A previous FPP blog featured the celebrated Vivitar Ultra Wide and Slim, a camera with near cult status today.
The “UWS” is no longer made, though, so unless you can find a used one your only recourse is to pick up one of the new UWS clones, such as those made by SuperHeadz. Should you?
SuperHeadz christens their colorful cameras with equally colorful names. I have the “Blue Ribbon.” You can also get the badass sounding “Black Slim Devil” (pictured above), the heavenly “White Slim Angel” or a variety of others. Except for the color the SuperHeadz looks identical to its Vivitar ancestor.
It’s light as a feather this thing. And that’s with a roll of film in it. Frankly it feels a little flimsy. The back door, for example, seems to latch closed only half-heartedly. And the internal gearing and winding mechanism, being plastic, fail to inspire confidence. Yet it feels good to hold, with a kind of fuzzy/grippy surface that makes it stick nicely to your fingers, and it doesn’t leak light. Not yet anyway.
The focal length is wide enough at 22mm that you don’t always feel the need to compose through the viewfinder. Indeed, you’ll get a lot in the frame.
Features? There’s nothing to speak of, really. Mainly it features what SuperHeadz calls the “Super Fat” 22mm lens. That’s about it. It has a film counter, too. And finally,…it features no battery!
I’ve liked the results. The vignette and lens flair can be quite pronounced, and under the right conditions the saturated colors are very pleasant indeed. I haven’t shot any slide film yet, but I expect more color saturation when I do.
SuperHeadz, claims a 1/125 shutter speed. I wonder about that. My Blue Ribbon likes to make blur. This can be good sometimes, but can also be a pain when you’re forced to snap quickly and want your subject clear and sharp.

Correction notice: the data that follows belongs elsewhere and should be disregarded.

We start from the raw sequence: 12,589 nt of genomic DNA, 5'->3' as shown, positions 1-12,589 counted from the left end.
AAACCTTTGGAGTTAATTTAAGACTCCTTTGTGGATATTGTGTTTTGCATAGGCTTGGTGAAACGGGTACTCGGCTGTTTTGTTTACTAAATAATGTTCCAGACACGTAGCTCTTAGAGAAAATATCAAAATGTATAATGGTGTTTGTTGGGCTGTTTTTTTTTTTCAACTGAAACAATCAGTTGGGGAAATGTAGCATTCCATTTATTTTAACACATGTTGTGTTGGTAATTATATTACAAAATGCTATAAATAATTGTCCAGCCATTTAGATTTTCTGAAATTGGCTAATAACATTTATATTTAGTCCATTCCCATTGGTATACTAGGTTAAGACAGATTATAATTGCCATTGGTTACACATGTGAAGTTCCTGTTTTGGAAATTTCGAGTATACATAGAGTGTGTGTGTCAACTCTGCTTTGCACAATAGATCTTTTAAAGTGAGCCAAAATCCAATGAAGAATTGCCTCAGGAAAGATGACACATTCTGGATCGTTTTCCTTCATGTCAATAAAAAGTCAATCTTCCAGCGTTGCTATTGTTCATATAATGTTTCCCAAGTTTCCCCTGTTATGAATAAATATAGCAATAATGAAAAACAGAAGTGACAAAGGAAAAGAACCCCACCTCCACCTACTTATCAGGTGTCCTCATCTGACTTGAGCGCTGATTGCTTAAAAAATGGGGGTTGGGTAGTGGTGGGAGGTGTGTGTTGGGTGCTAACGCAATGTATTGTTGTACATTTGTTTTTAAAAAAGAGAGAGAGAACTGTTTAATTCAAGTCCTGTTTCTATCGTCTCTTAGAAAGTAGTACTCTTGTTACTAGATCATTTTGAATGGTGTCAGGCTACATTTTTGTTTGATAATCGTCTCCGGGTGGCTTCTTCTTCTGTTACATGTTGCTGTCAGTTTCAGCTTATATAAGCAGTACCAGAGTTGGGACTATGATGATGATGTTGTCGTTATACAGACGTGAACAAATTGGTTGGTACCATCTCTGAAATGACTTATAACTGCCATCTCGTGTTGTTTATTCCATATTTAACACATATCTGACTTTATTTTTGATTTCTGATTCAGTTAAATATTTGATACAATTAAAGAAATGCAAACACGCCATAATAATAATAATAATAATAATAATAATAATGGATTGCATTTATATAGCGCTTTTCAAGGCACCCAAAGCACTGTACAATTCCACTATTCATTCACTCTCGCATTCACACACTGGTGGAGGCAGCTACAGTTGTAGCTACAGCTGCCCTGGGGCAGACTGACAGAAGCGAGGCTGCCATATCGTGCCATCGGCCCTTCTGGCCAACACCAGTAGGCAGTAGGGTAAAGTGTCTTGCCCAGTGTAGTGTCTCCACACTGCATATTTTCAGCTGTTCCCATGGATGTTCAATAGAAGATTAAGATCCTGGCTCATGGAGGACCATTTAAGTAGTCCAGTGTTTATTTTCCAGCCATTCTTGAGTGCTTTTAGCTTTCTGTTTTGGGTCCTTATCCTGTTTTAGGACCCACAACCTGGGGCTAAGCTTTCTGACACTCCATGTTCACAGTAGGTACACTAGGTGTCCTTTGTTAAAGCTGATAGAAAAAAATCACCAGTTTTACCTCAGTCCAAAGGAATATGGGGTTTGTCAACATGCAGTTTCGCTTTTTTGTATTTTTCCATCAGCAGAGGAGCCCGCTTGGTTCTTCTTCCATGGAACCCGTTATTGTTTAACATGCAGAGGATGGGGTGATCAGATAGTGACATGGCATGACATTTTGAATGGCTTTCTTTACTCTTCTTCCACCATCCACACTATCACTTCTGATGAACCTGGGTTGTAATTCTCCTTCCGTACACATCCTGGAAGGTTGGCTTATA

With a fixed aperture of f11, the SuperHeadz needs good light to produce its best images. I thought I’d enhance the camera’s low light capacity by shooting a few rolls of 800-speed film. I was a bit disappointed. In shade the images looked OK, but in sunshine they were a tad overexposed. I think ISO 400 film is probably best all round, although you could shoot 200-speed with decent results if you have bright daylight.
I have a bad habit of trying to squeeze an extra frame in when I get to the end of a film roll. I’ve read, however, that this was a major cause of transfer mechanism failure in the original UWS. I’m guessing the same goes for the SuperHeadz clone.
The lens on this camera is w-i-d-e, so keep your fingers back when you’re snapping a picture. If you wrap them around the front of the camera when you hold it you’re liable to feature a knuckle or two in the final image.
There’s no “bulb” mode nor is there a flash sync.
Although the lens is recessed, it’s always exposed to the elements. Use the camera long enough and it’s going to get scratched or marred in some way, so do take precautions to protect it.
It’s only a daylight shooter and, being plastic, you should plan to handle it carefully if you want it to live a long life. On the other hand, you can expect good color from the images, as well as vignetting, flair and some pleasant distortion. If you want interesting images from a simple, go anywhere, no hassle camera (and who doesn’t?), the SuperHeadz is for you.
(Headz up people,…the FPP store has the SuperHeadz Black Slim Devil in stock right now, so “get ovah there.”)
Brian Moore is a listener and regular contributor to the Film Photography Podcast. Brian Moore on Flickr
All images © Brian Moore
The Black and White image was shot on Arista Premium 400 film from Freestyle and processed in Rodinal. The color images were shot on Fuji Superia 400 film or, in the case of the shady street shot, Fuji 800.
Read the Vivitar Ultra Wide and Slim Blog – http://filmphotographyproject.com/content/2009/07/ultra-wide-slim
Buy the Black Slim Devil right here in the FPP Store – http://filmphotographyproject.com/store/superheadz-black-slim-devil-camera-black